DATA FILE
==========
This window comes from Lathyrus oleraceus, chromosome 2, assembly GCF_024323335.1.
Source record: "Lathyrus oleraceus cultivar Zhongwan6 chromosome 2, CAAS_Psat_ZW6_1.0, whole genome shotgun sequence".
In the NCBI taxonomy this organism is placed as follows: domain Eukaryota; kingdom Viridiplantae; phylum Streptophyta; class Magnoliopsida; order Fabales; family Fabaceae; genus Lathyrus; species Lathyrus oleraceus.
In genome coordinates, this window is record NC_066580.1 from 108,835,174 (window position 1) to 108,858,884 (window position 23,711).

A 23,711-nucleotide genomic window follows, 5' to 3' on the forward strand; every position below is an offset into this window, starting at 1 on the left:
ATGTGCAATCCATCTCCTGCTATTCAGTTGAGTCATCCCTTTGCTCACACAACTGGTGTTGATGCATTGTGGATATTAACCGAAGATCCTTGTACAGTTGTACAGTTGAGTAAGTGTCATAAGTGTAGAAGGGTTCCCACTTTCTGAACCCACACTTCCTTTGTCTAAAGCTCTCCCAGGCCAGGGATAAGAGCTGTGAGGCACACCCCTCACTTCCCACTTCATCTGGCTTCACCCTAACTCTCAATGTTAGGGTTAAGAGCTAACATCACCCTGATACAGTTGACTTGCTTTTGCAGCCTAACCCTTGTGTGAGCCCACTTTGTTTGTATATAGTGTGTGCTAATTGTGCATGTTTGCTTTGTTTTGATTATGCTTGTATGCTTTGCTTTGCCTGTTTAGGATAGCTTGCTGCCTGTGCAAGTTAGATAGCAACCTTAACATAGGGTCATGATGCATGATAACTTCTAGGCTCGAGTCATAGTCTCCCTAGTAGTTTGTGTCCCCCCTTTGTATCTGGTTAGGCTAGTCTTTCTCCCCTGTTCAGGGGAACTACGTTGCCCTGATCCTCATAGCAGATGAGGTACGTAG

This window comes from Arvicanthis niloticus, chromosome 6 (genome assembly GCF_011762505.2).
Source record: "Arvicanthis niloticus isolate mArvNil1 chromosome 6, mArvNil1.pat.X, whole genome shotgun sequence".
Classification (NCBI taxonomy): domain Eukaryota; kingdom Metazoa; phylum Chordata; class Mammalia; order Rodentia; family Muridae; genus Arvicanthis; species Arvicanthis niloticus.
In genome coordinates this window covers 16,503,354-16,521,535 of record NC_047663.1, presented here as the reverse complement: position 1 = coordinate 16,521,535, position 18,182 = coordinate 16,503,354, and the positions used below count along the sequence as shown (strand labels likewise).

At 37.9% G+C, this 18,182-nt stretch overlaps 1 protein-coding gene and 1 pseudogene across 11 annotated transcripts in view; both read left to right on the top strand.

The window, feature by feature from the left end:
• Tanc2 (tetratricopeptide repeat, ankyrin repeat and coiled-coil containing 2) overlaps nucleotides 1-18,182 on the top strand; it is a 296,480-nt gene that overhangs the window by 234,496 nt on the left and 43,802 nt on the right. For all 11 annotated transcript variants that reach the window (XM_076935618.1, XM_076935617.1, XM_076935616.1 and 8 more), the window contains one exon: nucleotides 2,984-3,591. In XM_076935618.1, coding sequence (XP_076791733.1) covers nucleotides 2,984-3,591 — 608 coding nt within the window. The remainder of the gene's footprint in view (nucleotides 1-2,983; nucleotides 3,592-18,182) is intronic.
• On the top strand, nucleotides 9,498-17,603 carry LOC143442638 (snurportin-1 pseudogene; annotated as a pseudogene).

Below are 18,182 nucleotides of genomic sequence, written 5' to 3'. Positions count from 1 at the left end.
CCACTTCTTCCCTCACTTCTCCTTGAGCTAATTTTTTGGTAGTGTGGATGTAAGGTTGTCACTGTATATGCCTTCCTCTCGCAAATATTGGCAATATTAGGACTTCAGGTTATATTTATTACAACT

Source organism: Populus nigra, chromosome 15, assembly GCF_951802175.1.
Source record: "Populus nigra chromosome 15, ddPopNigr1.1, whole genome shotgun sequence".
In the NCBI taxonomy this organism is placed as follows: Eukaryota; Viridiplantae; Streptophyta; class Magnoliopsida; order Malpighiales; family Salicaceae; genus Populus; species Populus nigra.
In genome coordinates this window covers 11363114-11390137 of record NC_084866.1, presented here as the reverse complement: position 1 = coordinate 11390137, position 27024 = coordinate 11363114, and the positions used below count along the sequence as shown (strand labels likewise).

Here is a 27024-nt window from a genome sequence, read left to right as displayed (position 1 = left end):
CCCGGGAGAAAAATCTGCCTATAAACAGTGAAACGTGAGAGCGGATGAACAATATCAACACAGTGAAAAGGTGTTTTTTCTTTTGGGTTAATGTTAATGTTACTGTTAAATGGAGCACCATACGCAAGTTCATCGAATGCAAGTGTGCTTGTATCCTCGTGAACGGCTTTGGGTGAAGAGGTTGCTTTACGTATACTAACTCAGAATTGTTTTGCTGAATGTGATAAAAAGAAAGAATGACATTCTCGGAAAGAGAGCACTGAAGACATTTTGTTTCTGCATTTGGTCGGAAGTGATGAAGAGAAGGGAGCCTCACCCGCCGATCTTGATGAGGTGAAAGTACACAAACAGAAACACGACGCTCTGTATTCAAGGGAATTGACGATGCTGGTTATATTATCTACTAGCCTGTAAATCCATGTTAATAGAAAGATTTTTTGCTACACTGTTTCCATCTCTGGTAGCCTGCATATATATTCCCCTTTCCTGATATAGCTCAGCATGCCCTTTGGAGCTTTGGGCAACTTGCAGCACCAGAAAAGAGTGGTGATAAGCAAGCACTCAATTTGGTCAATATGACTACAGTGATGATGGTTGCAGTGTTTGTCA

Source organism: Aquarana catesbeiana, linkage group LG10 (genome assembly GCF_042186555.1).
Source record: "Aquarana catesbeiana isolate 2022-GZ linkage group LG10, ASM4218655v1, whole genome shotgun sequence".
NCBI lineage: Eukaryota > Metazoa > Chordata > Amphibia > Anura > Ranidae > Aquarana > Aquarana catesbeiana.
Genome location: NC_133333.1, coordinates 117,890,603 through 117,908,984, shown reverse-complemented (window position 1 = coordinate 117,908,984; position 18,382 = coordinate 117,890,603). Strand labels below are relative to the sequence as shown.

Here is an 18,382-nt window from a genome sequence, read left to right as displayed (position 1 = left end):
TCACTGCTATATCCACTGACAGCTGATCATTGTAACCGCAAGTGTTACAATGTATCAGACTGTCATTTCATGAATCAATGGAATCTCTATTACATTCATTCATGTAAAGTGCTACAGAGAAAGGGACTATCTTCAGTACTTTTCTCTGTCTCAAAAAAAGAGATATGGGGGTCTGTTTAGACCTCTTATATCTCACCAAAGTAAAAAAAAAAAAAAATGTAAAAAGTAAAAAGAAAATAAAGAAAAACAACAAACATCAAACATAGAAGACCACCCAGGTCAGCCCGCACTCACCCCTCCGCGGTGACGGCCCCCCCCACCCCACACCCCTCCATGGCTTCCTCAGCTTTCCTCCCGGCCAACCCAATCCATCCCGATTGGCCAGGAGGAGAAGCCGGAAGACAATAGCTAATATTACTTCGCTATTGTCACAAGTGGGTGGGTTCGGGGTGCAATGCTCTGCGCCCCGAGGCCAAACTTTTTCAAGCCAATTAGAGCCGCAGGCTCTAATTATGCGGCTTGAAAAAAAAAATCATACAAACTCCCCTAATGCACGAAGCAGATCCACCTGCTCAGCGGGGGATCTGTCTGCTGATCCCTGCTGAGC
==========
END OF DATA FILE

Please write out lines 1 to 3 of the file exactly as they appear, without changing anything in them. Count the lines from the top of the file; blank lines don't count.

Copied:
This window comes from Lathyrus oleraceus, chromosome 2, assembly GCF_024323335.1.
Source record: "Lathyrus oleraceus cultivar Zhongwan6 chromosome 2, CAAS_Psat_ZW6_1.0, whole genome shotgun sequence".
In the NCBI taxonomy this organism is placed as follows: domain Eukaryota; kingdom Viridiplantae; phylum Streptophyta; class Magnoliopsida; order Fabales; family Fabaceae; genus Lathyrus; species Lathyrus oleraceus.